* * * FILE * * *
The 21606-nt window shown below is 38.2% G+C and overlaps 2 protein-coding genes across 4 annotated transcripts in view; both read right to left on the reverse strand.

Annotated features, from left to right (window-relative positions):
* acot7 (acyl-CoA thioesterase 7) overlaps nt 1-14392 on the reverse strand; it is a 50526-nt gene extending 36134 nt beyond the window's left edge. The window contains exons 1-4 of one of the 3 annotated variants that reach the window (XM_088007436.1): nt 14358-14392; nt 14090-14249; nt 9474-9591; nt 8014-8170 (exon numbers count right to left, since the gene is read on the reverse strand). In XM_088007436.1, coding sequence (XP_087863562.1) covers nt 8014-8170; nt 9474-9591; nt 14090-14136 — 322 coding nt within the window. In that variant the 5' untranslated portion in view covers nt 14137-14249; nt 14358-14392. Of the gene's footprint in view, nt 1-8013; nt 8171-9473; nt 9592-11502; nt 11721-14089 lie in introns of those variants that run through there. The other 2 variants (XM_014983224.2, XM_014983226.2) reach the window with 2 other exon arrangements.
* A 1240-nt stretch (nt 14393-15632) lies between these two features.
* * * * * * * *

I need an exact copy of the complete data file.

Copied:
The 21606-nt window shown below is 38.2% G+C and overlaps 2 protein-coding genes across 4 annotated transcripts in view; both read right to left on the reverse strand.

Annotated features, from left to right (window-relative positions):
* acot7 (acyl-CoA thioesterase 7) overlaps nt 1-14392 on the reverse strand; it is a 50526-nt gene extending 36134 nt beyond the window's left edge. The window contains exons 1-4 of one of the 3 annotated variants that reach the window (XM_088007436.1): nt 14358-14392; nt 14090-14249; nt 9474-9591; nt 8014-8170 (exon numbers count right to left, since the gene is read on the reverse strand). In XM_088007436.1, coding sequence (XP_087863562.1) covers nt 8014-8170; nt 9474-9591; nt 14090-14136 — 322 coding nt within the window. In that variant the 5' untranslated portion in view covers nt 14137-14249; nt 14358-14392. Of the gene's footprint in view, nt 1-8013; nt 8171-9473; nt 9592-11502; nt 11721-14089 lie in introns of those variants that run through there. The other 2 variants (XM_014983224.2, XM_014983226.2) reach the window with 2 other exon arrangements.
* A 1240-nt stretch (nt 14393-15632) lies between these two features.